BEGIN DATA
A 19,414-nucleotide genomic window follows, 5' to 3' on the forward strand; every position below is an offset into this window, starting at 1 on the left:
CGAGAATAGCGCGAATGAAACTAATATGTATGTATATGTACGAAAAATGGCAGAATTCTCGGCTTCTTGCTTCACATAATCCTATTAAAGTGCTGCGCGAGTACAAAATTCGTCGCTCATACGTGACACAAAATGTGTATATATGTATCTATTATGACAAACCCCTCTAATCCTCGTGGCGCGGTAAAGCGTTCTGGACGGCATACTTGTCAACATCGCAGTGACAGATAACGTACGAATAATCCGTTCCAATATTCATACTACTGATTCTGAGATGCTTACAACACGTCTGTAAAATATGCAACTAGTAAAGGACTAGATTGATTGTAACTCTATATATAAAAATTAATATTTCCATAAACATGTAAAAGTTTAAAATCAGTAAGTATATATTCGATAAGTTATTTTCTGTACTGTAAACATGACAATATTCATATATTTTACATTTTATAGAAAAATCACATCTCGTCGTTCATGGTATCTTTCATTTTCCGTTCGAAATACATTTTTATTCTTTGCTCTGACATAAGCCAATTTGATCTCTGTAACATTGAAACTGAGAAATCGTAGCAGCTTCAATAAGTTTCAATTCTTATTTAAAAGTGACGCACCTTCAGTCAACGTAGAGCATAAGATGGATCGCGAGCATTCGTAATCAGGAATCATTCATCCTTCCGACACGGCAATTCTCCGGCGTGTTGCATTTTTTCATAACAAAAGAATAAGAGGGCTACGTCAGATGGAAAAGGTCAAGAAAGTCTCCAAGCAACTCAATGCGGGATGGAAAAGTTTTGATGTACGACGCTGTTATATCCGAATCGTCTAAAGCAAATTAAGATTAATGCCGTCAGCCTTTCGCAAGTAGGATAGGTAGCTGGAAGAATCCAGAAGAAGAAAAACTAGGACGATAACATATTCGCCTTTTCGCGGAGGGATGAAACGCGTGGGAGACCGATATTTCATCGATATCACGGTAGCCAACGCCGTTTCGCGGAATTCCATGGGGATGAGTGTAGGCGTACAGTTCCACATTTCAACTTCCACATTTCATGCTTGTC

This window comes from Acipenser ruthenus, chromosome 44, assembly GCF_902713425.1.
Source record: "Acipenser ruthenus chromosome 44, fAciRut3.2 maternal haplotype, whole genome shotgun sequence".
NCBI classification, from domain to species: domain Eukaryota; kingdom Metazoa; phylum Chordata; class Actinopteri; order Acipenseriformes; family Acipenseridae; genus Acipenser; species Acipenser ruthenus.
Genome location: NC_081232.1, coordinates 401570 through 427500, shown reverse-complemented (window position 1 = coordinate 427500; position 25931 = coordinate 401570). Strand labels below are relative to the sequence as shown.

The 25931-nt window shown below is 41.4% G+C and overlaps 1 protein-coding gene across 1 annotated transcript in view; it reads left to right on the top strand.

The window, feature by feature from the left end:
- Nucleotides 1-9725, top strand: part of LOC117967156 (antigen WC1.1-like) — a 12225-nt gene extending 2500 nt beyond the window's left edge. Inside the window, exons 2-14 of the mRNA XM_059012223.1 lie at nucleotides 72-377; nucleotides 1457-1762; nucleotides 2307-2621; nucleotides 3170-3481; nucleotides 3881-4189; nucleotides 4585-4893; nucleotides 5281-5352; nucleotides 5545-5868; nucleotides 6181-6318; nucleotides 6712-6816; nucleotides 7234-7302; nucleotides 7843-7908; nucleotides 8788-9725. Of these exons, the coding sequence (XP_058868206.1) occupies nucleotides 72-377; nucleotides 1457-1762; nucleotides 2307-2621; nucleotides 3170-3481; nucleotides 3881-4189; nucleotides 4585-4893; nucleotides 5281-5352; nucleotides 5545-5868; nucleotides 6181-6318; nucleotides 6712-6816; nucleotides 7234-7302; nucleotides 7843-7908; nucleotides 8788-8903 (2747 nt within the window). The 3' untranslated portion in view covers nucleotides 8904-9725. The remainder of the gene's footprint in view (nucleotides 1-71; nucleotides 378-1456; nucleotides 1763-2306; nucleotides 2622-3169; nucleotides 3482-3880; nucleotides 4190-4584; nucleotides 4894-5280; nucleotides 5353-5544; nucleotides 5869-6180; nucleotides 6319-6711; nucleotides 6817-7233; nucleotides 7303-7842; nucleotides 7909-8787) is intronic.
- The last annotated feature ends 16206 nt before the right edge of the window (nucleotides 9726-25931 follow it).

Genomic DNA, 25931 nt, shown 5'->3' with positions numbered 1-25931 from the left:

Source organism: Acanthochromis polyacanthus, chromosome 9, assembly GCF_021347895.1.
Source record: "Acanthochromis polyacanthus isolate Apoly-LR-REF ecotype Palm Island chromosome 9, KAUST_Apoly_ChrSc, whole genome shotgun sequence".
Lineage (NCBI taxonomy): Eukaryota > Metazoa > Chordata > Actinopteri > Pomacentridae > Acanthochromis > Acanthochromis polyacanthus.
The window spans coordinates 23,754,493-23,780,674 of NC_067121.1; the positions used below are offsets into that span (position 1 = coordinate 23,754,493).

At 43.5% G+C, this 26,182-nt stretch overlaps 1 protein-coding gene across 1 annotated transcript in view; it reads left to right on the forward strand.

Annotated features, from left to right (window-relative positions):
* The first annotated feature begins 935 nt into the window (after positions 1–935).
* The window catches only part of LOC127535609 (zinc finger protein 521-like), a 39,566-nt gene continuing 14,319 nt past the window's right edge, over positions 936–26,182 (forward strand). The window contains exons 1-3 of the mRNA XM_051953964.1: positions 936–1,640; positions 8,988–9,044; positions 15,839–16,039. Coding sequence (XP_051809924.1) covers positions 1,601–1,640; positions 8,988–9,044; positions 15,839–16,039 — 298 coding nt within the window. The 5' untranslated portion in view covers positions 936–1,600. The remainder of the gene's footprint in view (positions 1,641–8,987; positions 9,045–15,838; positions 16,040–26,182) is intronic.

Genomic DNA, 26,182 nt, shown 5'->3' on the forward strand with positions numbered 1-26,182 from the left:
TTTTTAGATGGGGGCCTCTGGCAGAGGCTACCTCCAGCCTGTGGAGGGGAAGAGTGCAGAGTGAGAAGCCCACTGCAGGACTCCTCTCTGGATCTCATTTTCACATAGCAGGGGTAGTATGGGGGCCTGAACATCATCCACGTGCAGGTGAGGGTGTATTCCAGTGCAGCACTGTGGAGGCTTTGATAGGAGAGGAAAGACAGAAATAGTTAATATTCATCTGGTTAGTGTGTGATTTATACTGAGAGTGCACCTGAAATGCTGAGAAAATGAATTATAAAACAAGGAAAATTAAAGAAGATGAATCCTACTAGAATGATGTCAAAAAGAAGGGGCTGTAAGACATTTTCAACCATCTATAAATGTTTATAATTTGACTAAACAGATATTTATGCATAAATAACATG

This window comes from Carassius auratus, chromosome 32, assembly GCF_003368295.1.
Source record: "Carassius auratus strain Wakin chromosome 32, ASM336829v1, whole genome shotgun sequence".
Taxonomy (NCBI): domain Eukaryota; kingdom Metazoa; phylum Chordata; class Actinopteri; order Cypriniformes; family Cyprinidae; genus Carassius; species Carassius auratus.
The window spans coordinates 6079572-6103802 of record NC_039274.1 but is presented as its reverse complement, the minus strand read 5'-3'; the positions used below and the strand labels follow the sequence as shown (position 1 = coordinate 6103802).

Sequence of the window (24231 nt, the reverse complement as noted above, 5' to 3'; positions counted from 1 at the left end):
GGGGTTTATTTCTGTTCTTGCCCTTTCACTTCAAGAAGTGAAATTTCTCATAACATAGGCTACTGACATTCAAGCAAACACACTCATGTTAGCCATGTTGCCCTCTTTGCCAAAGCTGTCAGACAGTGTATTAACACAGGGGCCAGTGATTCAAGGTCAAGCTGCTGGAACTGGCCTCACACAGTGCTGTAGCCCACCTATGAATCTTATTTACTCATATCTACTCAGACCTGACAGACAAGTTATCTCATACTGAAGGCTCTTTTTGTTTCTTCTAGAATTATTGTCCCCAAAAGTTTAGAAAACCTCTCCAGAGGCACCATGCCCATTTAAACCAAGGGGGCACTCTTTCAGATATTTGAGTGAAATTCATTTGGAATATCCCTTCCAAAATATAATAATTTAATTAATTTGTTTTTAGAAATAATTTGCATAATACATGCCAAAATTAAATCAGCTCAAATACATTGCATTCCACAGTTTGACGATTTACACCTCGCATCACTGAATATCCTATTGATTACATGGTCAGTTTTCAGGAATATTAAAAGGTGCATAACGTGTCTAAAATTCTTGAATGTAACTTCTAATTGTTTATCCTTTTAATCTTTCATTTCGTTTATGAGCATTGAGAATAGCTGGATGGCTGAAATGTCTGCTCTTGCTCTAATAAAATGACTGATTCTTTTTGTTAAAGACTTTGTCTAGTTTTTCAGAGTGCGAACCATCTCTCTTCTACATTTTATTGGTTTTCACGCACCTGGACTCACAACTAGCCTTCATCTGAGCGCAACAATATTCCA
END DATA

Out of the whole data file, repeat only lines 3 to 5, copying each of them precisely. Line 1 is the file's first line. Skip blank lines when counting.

This window comes from Acipenser ruthenus, chromosome 44, assembly GCF_902713425.1.
Source record: "Acipenser ruthenus chromosome 44, fAciRut3.2 maternal haplotype, whole genome shotgun sequence".
NCBI classification, from domain to species: domain Eukaryota; kingdom Metazoa; phylum Chordata; class Actinopteri; order Acipenseriformes; family Acipenseridae; genus Acipenser; species Acipenser ruthenus.